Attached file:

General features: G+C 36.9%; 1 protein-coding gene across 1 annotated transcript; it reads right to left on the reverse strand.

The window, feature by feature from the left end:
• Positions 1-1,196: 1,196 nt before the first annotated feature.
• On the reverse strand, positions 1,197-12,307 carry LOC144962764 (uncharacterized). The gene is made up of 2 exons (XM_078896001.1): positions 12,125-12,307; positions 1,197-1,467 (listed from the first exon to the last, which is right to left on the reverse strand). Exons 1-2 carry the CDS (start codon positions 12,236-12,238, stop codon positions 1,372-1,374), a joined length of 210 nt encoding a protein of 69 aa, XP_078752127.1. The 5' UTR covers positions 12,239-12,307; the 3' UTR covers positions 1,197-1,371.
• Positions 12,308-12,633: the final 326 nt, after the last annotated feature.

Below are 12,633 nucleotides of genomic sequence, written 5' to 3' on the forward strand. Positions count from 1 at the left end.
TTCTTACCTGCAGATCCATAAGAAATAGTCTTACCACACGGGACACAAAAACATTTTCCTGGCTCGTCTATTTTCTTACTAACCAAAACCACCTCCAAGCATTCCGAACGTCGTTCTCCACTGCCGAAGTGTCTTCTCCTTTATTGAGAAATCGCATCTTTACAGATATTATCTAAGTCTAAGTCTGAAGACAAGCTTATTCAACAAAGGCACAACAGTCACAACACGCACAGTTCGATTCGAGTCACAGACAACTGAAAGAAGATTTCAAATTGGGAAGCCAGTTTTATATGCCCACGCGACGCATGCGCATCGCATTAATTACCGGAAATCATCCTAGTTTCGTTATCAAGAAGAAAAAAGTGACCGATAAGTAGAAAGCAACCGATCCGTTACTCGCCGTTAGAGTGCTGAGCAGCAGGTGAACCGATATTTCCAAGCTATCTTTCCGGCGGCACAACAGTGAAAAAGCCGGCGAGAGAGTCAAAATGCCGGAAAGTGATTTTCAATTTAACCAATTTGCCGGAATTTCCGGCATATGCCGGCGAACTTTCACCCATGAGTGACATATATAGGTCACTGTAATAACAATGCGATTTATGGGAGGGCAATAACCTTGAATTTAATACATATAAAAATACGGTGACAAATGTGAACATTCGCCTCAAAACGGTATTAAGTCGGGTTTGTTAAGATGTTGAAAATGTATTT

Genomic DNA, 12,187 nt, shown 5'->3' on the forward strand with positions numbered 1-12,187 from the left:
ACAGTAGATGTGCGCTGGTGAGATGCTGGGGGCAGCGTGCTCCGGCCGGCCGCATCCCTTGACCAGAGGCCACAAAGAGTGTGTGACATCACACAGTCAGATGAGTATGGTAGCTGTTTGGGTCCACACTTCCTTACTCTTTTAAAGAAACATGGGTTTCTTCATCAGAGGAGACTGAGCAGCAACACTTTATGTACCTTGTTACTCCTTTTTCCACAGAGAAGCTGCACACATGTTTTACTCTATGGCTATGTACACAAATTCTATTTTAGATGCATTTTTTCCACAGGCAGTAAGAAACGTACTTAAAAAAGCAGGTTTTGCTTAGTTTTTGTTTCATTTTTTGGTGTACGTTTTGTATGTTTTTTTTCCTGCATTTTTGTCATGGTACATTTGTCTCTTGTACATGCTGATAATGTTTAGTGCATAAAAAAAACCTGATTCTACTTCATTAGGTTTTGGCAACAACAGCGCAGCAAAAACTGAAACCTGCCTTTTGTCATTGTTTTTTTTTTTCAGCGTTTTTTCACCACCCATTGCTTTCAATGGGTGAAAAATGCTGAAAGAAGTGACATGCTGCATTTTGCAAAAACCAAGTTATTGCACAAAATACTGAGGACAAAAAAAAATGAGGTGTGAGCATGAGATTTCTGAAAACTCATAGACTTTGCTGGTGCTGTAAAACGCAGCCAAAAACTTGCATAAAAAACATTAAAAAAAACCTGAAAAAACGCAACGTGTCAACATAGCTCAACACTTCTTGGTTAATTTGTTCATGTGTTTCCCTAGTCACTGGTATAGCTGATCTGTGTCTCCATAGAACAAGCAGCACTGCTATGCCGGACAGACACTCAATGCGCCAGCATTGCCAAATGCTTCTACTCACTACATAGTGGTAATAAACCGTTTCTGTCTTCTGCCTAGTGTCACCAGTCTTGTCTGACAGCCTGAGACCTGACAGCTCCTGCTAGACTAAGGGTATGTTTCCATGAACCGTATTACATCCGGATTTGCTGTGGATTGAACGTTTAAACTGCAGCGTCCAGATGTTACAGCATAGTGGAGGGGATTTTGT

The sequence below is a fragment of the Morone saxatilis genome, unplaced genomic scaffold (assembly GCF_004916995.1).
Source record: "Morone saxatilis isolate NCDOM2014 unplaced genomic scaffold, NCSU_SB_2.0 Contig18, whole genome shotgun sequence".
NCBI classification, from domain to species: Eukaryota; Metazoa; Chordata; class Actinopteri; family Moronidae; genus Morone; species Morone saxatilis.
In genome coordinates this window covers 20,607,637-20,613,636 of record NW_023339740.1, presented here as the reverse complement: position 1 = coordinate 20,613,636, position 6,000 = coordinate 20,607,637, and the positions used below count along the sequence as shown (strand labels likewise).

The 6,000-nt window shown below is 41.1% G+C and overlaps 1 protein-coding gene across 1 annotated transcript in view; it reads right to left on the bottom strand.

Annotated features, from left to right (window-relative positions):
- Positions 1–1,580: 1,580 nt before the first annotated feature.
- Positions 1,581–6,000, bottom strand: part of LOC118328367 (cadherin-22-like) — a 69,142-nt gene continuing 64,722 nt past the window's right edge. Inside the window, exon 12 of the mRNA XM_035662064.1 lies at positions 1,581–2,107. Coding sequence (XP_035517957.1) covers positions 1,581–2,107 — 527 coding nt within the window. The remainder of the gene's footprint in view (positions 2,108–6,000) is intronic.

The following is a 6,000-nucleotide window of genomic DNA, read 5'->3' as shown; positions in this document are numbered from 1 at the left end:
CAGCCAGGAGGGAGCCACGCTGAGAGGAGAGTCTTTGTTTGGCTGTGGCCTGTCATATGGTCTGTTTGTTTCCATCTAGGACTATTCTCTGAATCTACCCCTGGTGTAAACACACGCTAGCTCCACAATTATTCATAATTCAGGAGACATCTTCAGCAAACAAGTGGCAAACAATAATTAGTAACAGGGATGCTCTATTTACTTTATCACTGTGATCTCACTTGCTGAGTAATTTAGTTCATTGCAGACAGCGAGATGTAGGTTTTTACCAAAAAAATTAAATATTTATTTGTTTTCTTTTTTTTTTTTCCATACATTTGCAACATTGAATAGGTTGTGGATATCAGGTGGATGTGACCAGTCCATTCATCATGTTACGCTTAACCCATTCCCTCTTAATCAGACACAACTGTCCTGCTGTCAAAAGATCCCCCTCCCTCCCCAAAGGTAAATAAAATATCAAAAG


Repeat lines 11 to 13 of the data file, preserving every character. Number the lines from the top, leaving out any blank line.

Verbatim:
Source record: "Morone saxatilis isolate NCDOM2014 unplaced genomic scaffold, NCSU_SB_2.0 Contig18, whole genome shotgun sequence".
NCBI classification, from domain to species: Eukaryota; Metazoa; Chordata; class Actinopteri; family Moronidae; genus Morone; species Morone saxatilis.
In genome coordinates this window covers 20,607,637-20,613,636 of record NW_023339740.1, presented here as the reverse complement: position 1 = coordinate 20,613,636, position 6,000 = coordinate 20,607,637, and the positions used below count along the sequence as shown (strand labels likewise).